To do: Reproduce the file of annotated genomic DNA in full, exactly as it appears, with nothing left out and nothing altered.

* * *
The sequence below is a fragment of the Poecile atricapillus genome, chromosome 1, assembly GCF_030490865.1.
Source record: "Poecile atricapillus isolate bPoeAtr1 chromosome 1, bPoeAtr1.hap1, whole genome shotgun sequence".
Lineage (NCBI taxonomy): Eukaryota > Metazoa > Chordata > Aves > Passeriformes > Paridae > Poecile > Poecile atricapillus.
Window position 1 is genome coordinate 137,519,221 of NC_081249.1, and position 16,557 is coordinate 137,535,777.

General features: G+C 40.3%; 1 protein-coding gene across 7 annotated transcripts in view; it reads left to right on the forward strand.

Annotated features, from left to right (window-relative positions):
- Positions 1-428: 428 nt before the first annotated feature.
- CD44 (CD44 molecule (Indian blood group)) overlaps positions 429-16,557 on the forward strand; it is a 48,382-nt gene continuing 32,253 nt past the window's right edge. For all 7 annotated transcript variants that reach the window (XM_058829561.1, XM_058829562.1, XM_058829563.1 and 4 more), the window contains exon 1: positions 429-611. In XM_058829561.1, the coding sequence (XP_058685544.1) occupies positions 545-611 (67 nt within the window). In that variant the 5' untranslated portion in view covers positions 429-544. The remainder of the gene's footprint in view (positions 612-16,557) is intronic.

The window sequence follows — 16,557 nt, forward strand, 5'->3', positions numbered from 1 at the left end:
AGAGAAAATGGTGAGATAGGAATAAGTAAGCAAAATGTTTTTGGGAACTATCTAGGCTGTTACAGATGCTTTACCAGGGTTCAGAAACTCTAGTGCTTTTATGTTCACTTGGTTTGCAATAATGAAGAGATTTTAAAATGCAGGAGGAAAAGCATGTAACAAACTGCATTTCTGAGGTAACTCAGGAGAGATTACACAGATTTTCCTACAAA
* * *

The sequence below is a fragment of the Poecile atricapillus genome, chromosome 1, assembly GCF_030490865.1.
Source record: "Poecile atricapillus isolate bPoeAtr1 chromosome 1, bPoeAtr1.hap1, whole genome shotgun sequence".
Lineage (NCBI taxonomy): Eukaryota > Metazoa > Chordata > Aves > Passeriformes > Paridae > Poecile > Poecile atricapillus.
Window position 1 is genome coordinate 137,519,221 of NC_081249.1, and position 16,557 is coordinate 137,535,777.

General features: G+C 40.3%; 1 protein-coding gene across 7 annotated transcripts in view; it reads left to right on the forward strand.

Annotated features, from left to right (window-relative positions):
- Positions 1-428: 428 nt before the first annotated feature.
- CD44 (CD44 molecule (Indian blood group)) overlaps positions 429-16,557 on the forward strand; it is a 48,382-nt gene continuing 32,253 nt past the window's right edge. For all 7 annotated transcript variants that reach the window (XM_058829561.1, XM_058829562.1, XM_058829563.1 and 4 more), the window contains exon 1: positions 429-611. In XM_058829561.1, the coding sequence (XP_058685544.1) occupies positions 545-611 (67 nt within the window). In that variant the 5' untranslated portion in view covers positions 429-544. The remainder of the gene's footprint in view (positions 612-16,557) is intronic.

The window sequence follows — 16,557 nt, forward strand, 5'->3', positions numbered from 1 at the left end:
AGAGAAAATGGTGAGATAGGAATAAGTAAGCAAAATGTTTTTGGGAACTATCTAGGCTGTTACAGATGCTTTACCAGGGTTCAGAAACTCTAGTGCTTTTATGTTCACTTGGTTTGCAATAATGAAGAGATTTTAAAATGCAGGAGGAAAAGCATGTAACAAACTGCATTTCTGAGGTAACTCAGGAGAGATTACACAGATTTTCCTACAAA